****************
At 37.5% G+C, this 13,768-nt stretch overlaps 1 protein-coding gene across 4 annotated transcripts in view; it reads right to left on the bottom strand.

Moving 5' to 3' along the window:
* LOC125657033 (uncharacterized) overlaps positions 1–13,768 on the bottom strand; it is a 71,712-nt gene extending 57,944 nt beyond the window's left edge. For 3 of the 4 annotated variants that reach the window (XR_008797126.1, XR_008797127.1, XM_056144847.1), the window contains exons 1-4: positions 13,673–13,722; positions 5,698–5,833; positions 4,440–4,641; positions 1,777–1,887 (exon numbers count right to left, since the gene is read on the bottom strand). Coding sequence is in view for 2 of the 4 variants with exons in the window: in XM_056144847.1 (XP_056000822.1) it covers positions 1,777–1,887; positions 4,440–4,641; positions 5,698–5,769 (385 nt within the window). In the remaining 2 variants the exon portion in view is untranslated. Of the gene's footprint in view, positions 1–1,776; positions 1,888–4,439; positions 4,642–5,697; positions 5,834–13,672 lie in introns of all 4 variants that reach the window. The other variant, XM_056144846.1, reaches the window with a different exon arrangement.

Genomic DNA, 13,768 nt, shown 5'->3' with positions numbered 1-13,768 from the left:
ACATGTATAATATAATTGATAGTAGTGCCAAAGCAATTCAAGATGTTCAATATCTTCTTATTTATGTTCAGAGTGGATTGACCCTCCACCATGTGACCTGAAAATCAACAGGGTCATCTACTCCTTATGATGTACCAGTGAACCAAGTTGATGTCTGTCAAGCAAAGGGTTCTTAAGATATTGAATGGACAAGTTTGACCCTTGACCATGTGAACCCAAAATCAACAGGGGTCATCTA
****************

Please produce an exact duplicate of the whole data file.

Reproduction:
At 37.5% G+C, this 13,768-nt stretch overlaps 1 protein-coding gene across 4 annotated transcripts in view; it reads right to left on the bottom strand.

Moving 5' to 3' along the window:
* LOC125657033 (uncharacterized) overlaps positions 1–13,768 on the bottom strand; it is a 71,712-nt gene extending 57,944 nt beyond the window's left edge. For 3 of the 4 annotated variants that reach the window (XR_008797126.1, XR_008797127.1, XM_056144847.1), the window contains exons 1-4: positions 13,673–13,722; positions 5,698–5,833; positions 4,440–4,641; positions 1,777–1,887 (exon numbers count right to left, since the gene is read on the bottom strand). Coding sequence is in view for 2 of the 4 variants with exons in the window: in XM_056144847.1 (XP_056000822.1) it covers positions 1,777–1,887; positions 4,440–4,641; positions 5,698–5,769 (385 nt within the window). In the remaining 2 variants the exon portion in view is untranslated. Of the gene's footprint in view, positions 1–1,776; positions 1,888–4,439; positions 4,642–5,697; positions 5,834–13,672 lie in introns of all 4 variants that reach the window. The other variant, XM_056144846.1, reaches the window with a different exon arrangement.

Genomic DNA, 13,768 nt, shown 5'->3' with positions numbered 1-13,768 from the left:
ACATGTATAATATAATTGATAGTAGTGCCAAAGCAATTCAAGATGTTCAATATCTTCTTATTTATGTTCAGAGTGGATTGACCCTCCACCATGTGACCTGAAAATCAACAGGGTCATCTACTCCTTATGATGTACCAGTGAACCAAGTTGATGTCTGTCAAGCAAAGGGTTCTTAAGATATTGAATGGACAAGTTTGACCCTTGACCATGTGAACCCAAAATCAACAGGGGTCATCTA